FringeReview UK 2019
Fumi Otsuki and Sarah Kershaw gave a violin and piano recital featuring Grieg’s Violin Sonata No. 2 Op 13, Fauré, Macmillan, Bridge, Vaughan Williams and a Kreisler arrangement.
In the three-and-a-half years since he last appeared, violinist Fumi Otsuki has matured as an artist. Today he brought another superb accompanist with him – and Sarah Kershaw’s musicianship extends beyond her solo and accompanist pianism to singing. She recently featured in the Brighton Festival. We need her back here for a solo piano or vocal recital. Or perhaps both.
Otsuki – who’s enjoyed an impressive string of teachers – chooses widely and adventurously. It’s his great strength and one is grateful for an opportunity to hear this peripheral music. None of the works here are by obscure composers, but bar the Faure – and increasingly the Grieg – either they’re less-played, or they’re famed works unknown in this line-up.
Their recital spun off with Grieg’s Violin Sonata No. 2 in G Op 13, coming straight after Grieg’s first characteristic work – his Lyric Pieces Op 12. So the lyricism, both epic and intimate with that edgy harmonic sweetness ( ‘a bon-bon wrapped in snow’ said Debussy waspishly since he borrowed much from him). The open key of G gives this a joyous optimism, tinged with minor regrets.
Otsuki’s tone has developed though he’s still edgy and not always centring – luckily this wore off with the Grieg almost straight away and we were given a stronger reading after the Lento doloroso opening through to the Allegro vivace. Otsuki understands the way Grieg’s lyricism lies, and finds some respite too in the exposed Allegro tranquilo. In the Allegro animato – one of the first of Grieg’s Norwegian dances – we get a vigorous reading. Kershaw distils Grieg’s pianism with point and verve.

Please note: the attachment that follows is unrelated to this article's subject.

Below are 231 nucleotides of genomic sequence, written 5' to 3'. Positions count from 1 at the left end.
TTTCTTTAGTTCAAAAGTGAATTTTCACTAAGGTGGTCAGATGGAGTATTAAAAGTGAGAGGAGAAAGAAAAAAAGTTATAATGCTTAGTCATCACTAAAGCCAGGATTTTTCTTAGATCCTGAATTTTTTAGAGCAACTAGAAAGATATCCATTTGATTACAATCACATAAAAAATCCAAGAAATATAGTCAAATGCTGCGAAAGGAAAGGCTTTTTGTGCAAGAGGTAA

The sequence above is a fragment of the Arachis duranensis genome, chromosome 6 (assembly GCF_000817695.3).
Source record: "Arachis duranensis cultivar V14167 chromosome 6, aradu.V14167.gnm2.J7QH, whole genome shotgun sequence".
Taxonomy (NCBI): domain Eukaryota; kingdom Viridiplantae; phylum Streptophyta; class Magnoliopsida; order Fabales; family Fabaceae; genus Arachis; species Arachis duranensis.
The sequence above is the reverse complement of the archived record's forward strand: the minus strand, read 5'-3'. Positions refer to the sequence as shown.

Fauré’s Berceuse Op 16, an early work of erotic regret as well as a kind of nocturnal incantation to sleep, Otsuki’s tone captures something of the veiled tonalities of Fauré’s occlusive world. Kershaw has the measure of Fauré’s early pianistic quietism.
James Macmillan’s early (1988) After the Tryst might sound like a kind of ‘after you’ve gone’ but reaches starker doubts and very edgy tonal splinterings – there’s a McShostakovich feel to some of his work and this reminds us of late Shostakovich and early Schnittke: expressive, still within the last gravity of a tonal world. In Otsuki’s hands it sounds – rightly – like a troubled meditation of Boris after his laptop’s smashed by his young partner.
Vaughan Williams’ Greensleeves arrangement is known in its orchestral guise and this version allows an apparently archaic medieval mode to reign – it’s a tune from around 1510, not Henry VIII’s who composed superbly when young. It’s simply terrifying to play on strings, whose vocality doesn’t quite match the mode – it’s interesting on period viols whose spread allows far more. Otsuki’s tone grapples with this, but medieval modes are notorious, slippery and scratch-inducing.
Busoni wrote his Sonatina No. 4 around this same tune around 1910 and it would have been a perfect break for the violinist to allow his pianist to shine – something I noted last time. Kershaw in a couple of Busoni Sonatinas as in so much else would have been invigorating. Being generous with your musical partners is an art many soloists embrace; it refreshes the ear and makes one return grateful for both the break and the following items.
Frank Bridge is often known for his late Romantic pre-war and his increasingly chromatic works thereafter which brought him premieres alongside Alban Berg. His 4 Short Pieces from 1912 follow his early masterpiece The Sea which influenced his pupil Britten in the Peter Grimes Interludes. The fourth of these ‘Country Dance’ is vigorous and more genre-friendly than his more ambitious pieces, vigorous without being overly pastoral – that wasn’t Bridge and we’re grateful for its blow-through freshness here. Otsuki’s tonal plate well suits these kind of works.
Vaughan Williams’ 6 Studies in English Folksong are well known, though mainly for clarinet or even violin. Paying the first two, Otsuki’s less exposed to the terrifying pentatonic and the openness and early-morning expansiveness is quite magical. The second is more vigorous, still memorable, and well-played.
Finally a Kreisler arrangement – the ‘Londonderry Air’ or ‘Danny Boy’ gives a nicely balanced send-off through the rising tune, and Kreisler’s intricate way with both instruments.
Otsuki has certainly come on since 2016, though still has a journey to centre the sweet nutty quality that emerges in some of his more polished playing. He’s still slightly off-note on occasion, scratchy and not yet ready for a full career. But his stronger rhythmic sense and programme, his canny choice of partner – Kershaw’s been with him since February – gives us some hope of distinction, particularly in rare repertoire.